The Social Insurance Card or Number (SIN) is a 9 digit number that is required by law to work in Canada, file income tax returns, or to have access to government programs and benefits. A SIN is issued to one person only and it cannot legally be used by anyone else.
If you are born in Canada, then it is likely that your parents or legal guardians applied for or procured a SIN on your behalf. Aside from that, you might have obtained it when you were a teenager, maybe before your first job. You are tasked with protecting your SIN.
Store any document containing your SIN and personal information in a safe place—do not keep your SIN with you. Note that Service Canada is now issuing SINs in paper format (confirmation of SIN letter). Production of the plastic SIN card has stopped; however, SIN cards that are not expired and are currently in circulation can still be used.
If you’ve lost a SIN card or confirmation letter, Service Canada will not replace the Social Insurance Number they will reissue a confirmation letter. The only time they will give you a new number, is if you can prove that your SIN was stolen or being used in identity theft.
Steps to Replace Your Social Insurance Card in Canada
To replace a lost SIN card or confirmation letter you’ll need to:
Visit your local Service Canada Centre
To replace a lost SIN card, you have to bring all the necessary documents to the nearest Service Canada Centre. If everything is in order, you will get the confirmation letter during your visit. Normally you are expected to apply in person, or have someone else apply for you in person.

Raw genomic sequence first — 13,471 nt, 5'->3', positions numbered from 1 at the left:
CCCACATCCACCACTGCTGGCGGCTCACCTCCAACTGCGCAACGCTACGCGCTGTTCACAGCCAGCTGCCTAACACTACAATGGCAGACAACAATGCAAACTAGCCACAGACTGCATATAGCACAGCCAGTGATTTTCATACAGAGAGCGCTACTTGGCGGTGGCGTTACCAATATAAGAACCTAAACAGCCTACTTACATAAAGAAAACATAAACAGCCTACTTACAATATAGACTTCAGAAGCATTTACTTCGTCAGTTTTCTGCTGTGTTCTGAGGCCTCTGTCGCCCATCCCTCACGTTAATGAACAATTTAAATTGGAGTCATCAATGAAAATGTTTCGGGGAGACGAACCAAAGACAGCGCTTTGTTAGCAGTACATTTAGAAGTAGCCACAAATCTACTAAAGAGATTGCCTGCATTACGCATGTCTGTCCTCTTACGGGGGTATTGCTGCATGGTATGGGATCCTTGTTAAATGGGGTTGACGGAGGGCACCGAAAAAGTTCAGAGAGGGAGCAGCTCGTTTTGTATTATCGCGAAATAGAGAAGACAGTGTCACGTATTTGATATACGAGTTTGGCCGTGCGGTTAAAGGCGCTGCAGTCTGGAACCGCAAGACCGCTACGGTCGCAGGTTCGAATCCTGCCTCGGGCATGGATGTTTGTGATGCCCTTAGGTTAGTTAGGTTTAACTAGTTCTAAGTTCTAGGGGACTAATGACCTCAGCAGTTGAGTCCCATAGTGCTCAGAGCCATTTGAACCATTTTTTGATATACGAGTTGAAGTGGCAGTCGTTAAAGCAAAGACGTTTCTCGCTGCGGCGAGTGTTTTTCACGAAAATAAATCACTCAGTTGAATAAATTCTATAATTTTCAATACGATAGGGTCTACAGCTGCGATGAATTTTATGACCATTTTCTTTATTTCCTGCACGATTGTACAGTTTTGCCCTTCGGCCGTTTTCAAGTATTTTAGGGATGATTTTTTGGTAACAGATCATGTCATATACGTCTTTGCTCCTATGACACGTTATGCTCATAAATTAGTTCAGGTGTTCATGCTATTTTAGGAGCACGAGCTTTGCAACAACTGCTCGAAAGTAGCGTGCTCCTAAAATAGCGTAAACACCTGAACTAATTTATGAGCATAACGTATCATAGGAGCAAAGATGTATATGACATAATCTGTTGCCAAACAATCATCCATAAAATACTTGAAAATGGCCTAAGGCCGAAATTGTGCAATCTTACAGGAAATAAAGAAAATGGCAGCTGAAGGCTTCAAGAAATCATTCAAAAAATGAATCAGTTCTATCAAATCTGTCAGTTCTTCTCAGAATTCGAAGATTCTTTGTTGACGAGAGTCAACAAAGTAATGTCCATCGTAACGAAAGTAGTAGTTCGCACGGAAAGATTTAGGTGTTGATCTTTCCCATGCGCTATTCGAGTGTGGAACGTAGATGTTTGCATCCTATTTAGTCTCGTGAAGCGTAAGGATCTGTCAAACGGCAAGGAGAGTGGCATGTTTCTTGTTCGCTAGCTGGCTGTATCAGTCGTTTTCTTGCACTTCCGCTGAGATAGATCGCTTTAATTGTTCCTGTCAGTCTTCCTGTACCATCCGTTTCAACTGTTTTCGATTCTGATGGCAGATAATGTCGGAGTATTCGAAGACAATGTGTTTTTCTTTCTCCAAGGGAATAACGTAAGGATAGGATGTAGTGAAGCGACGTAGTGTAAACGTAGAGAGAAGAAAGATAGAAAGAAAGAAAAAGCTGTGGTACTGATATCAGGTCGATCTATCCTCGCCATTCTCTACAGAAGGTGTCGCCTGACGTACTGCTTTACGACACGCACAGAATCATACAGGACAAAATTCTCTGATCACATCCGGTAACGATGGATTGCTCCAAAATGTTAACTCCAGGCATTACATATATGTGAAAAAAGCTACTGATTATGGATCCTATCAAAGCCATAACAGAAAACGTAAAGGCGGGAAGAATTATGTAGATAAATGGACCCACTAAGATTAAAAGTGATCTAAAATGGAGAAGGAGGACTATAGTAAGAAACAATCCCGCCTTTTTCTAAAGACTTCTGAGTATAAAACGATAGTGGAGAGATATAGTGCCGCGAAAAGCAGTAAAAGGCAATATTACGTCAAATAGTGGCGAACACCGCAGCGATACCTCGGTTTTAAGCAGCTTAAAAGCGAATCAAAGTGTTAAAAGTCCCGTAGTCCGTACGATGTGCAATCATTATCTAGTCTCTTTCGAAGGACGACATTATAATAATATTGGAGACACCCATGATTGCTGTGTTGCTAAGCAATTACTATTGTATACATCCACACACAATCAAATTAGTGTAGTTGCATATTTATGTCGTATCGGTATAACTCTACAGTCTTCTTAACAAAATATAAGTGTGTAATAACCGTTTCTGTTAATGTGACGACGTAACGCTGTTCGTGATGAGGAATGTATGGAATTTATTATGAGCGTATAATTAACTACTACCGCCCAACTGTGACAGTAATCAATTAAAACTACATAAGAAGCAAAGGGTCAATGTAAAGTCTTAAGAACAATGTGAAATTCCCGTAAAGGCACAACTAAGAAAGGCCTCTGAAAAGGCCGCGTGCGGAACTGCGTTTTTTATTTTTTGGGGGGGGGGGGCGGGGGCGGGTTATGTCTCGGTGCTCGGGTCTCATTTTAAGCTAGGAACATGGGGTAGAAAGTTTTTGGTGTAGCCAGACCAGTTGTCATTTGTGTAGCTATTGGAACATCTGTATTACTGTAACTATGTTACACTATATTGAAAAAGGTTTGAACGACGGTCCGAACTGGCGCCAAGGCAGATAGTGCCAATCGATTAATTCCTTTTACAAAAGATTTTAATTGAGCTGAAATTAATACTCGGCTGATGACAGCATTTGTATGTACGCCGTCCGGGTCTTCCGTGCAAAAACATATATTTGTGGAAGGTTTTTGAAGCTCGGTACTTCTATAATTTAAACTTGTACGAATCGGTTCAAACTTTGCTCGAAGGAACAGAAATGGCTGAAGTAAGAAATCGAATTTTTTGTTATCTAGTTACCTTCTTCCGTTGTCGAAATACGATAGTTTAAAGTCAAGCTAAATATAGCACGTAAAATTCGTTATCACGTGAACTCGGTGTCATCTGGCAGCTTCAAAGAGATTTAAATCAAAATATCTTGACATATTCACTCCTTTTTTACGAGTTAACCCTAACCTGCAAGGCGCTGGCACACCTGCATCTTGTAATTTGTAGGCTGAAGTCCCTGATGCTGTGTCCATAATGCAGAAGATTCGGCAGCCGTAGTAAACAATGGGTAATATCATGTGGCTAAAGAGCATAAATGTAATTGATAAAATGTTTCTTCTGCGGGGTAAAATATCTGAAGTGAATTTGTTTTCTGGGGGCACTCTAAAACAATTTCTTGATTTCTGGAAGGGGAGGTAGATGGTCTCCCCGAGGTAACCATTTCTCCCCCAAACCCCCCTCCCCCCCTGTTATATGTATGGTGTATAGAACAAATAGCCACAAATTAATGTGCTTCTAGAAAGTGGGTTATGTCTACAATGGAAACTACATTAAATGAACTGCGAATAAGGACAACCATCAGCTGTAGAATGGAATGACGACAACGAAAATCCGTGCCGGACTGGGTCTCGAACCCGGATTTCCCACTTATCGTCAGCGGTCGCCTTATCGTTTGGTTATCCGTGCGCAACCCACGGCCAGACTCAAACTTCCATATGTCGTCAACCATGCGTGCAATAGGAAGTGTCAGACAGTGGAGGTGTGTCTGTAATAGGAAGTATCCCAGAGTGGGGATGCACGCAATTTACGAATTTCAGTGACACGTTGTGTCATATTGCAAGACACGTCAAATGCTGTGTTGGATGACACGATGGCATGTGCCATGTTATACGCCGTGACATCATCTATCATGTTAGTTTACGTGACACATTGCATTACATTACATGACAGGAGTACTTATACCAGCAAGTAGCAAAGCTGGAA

However, if you live in a remote area with no Service Canada Centre within 100 km, you are eligible to apply by mail. To confirm this is the case, you can use your postal code to check your eligibility on the Service Canada website or call Service Canada at 1-866-274-6627
Also, if you are unable to apply in person or to have someone else apply for you in person, you may be eligible to apply by mail.
You must call Service Canada at 1-866-274-6627 in order to find out if you can apply by mail. You are also eligible to apply by mail if you do not reside in Canada. In order to apply, consult the Application for a Social Insurance Number – Information Guide for Applicants and Replacements.
Bring with you appropriate identity documents
Often times, you will be expected to provide 2 documents of identification: A valid original primary document to prove your identity and legal status in Canada; and a valid original secondary document to confirm your identity. Note that if the name on your primary or secondary document is different from the name you are currently using, you must also provide supporting documents.
If you are applying for someone else, you may need to provide additional documents. A supporting document is a legal document indicating the name you currently use. It is required if the name on your primary or secondary document is different.
All documents must be valid originals. Photocopies are not accepted. Once you provide all these documents, you will receive a SIN confirmation letter that same visit and it is free.
What Documents Do You Need to Replace a SIN Card?
Citizens of Canada
Canadian citizens will be required to submit one of the following documents:
- Birth Certificate – This declaration is obtained from the Vital Statistics office in the jurisdiction you were conceived. This is only for Canadian citizens.